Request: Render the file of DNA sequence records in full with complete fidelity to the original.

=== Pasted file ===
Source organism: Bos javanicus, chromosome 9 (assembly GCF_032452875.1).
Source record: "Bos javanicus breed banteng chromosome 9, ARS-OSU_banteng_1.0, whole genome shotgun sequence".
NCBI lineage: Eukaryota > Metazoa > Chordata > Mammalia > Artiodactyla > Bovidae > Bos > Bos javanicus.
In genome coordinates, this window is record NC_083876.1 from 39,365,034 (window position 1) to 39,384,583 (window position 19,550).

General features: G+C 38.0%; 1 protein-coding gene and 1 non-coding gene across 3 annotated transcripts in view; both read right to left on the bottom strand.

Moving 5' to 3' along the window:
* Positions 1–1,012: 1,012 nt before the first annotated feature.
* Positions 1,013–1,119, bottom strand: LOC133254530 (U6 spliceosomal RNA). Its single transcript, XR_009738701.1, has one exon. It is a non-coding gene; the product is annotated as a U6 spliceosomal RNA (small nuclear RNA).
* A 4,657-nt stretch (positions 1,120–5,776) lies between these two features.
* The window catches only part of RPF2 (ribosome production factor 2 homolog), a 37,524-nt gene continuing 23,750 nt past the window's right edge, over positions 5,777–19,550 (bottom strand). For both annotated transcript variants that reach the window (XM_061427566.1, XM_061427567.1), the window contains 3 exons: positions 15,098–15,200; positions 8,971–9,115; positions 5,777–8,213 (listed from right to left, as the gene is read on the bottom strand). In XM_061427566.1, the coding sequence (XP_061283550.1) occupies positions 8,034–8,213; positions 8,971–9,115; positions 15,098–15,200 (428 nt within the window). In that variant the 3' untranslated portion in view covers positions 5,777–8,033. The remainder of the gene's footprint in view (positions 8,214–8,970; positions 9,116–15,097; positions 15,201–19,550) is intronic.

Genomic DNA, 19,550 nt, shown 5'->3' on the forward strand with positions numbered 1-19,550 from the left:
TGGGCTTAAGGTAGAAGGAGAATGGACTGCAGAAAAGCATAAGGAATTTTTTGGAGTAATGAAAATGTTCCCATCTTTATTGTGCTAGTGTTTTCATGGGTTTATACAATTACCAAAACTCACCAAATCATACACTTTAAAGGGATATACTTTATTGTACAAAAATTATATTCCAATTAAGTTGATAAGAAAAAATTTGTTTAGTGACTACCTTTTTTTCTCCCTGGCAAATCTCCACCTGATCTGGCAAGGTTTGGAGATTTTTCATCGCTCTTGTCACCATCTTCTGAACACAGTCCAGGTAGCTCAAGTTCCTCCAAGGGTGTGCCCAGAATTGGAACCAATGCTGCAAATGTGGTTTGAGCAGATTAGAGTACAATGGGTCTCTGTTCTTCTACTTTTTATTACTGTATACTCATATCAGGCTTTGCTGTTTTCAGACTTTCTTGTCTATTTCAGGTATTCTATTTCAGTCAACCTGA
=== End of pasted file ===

Source organism: Bos javanicus, chromosome 9 (assembly GCF_032452875.1).
Source record: "Bos javanicus breed banteng chromosome 9, ARS-OSU_banteng_1.0, whole genome shotgun sequence".
NCBI lineage: Eukaryota > Metazoa > Chordata > Mammalia > Artiodactyla > Bovidae > Bos > Bos javanicus.
In genome coordinates, this window is record NC_083876.1 from 39,365,034 (window position 1) to 39,384,583 (window position 19,550).

General features: G+C 38.0%; 1 protein-coding gene and 1 non-coding gene across 3 annotated transcripts in view; both read right to left on the bottom strand.

Moving 5' to 3' along the window:
* Positions 1–1,012: 1,012 nt before the first annotated feature.
* Positions 1,013–1,119, bottom strand: LOC133254530 (U6 spliceosomal RNA). Its single transcript, XR_009738701.1, has one exon. It is a non-coding gene; the product is annotated as a U6 spliceosomal RNA (small nuclear RNA).
* A 4,657-nt stretch (positions 1,120–5,776) lies between these two features.
* The window catches only part of RPF2 (ribosome production factor 2 homolog), a 37,524-nt gene continuing 23,750 nt past the window's right edge, over positions 5,777–19,550 (bottom strand). For both annotated transcript variants that reach the window (XM_061427566.1, XM_061427567.1), the window contains 3 exons: positions 15,098–15,200; positions 8,971–9,115; positions 5,777–8,213 (listed from right to left, as the gene is read on the bottom strand). In XM_061427566.1, the coding sequence (XP_061283550.1) occupies positions 8,034–8,213; positions 8,971–9,115; positions 15,098–15,200 (428 nt within the window). In that variant the 3' untranslated portion in view covers positions 5,777–8,033. The remainder of the gene's footprint in view (positions 8,214–8,970; positions 9,116–15,097; positions 15,201–19,550) is intronic.

Genomic DNA, 19,550 nt, shown 5'->3' on the forward strand with positions numbered 1-19,550 from the left:
TGGGCTTAAGGTAGAAGGAGAATGGACTGCAGAAAAGCATAAGGAATTTTTTGGAGTAATGAAAATGTTCCCATCTTTATTGTGCTAGTGTTTTCATGGGTTTATACAATTACCAAAACTCACCAAATCATACACTTTAAAGGGATATACTTTATTGTACAAAAATTATATTCCAATTAAGTTGATAAGAAAAAATTTGTTTAGTGACTACCTTTTTTTCTCCCTGGCAAATCTCCACCTGATCTGGCAAGGTTTGGAGATTTTTCATCGCTCTTGTCACCATCTTCTGAACACAGTCCAGGTAGCTCAAGTTCCTCCAAGGGTGTGCCCAGAATTGGAACCAATGCTGCAAATGTGGTTTGAGCAGATTAGAGTACAATGGGTCTCTGTTCTTCTACTTTTTATTACTGTATACTCATATCAGGCTTTGCTGTTTTCAGACTTTCTTGTCTATTTCAGGTATTCTATTTCAGTCAACCTGA